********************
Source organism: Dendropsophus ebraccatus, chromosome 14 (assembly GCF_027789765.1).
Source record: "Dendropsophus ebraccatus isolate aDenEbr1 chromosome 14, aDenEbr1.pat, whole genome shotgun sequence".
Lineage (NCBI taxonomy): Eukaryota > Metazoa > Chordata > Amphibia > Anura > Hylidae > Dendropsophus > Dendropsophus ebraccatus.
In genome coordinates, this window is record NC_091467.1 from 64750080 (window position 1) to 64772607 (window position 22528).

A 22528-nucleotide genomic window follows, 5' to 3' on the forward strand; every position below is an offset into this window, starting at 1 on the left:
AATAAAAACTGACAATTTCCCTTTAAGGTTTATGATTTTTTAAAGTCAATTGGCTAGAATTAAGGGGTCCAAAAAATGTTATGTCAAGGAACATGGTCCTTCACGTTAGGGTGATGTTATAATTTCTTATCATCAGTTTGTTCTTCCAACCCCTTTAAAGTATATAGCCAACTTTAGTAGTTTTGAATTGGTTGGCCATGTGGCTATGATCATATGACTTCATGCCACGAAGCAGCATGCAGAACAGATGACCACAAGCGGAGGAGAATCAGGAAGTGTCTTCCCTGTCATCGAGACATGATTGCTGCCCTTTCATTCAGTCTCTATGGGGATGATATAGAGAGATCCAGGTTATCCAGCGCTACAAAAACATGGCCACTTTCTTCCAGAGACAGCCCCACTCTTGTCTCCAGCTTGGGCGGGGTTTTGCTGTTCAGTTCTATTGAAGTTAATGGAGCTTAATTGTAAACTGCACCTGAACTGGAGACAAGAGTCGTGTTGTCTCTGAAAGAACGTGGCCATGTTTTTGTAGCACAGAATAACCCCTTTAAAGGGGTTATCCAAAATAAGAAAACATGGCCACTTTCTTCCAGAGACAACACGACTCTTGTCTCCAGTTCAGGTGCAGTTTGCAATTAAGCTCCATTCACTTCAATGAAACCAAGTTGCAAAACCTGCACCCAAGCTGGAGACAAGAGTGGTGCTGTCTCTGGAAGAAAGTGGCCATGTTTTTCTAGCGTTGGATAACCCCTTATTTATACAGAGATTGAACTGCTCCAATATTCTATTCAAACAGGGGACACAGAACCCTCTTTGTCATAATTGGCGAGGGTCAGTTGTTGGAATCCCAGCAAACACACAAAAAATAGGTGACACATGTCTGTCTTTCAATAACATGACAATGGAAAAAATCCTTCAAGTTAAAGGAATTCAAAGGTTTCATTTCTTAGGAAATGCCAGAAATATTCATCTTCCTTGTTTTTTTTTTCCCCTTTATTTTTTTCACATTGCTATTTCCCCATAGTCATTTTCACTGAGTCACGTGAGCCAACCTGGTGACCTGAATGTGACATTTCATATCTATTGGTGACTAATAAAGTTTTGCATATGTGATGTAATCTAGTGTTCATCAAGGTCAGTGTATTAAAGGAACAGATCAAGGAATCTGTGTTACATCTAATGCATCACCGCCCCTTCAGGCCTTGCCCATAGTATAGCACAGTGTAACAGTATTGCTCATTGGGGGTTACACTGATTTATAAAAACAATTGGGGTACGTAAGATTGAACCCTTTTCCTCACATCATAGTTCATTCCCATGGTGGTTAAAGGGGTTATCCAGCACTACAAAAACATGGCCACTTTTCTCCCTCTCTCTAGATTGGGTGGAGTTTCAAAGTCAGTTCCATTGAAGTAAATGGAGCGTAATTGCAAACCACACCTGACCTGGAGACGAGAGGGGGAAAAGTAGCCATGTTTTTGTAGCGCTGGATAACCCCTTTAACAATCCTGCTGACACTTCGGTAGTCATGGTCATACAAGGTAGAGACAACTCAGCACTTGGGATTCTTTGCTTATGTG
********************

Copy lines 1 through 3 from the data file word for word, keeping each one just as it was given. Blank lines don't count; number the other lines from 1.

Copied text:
Source organism: Dendropsophus ebraccatus, chromosome 14 (assembly GCF_027789765.1).
Source record: "Dendropsophus ebraccatus isolate aDenEbr1 chromosome 14, aDenEbr1.pat, whole genome shotgun sequence".
Lineage (NCBI taxonomy): Eukaryota > Metazoa > Chordata > Amphibia > Anura > Hylidae > Dendropsophus > Dendropsophus ebraccatus.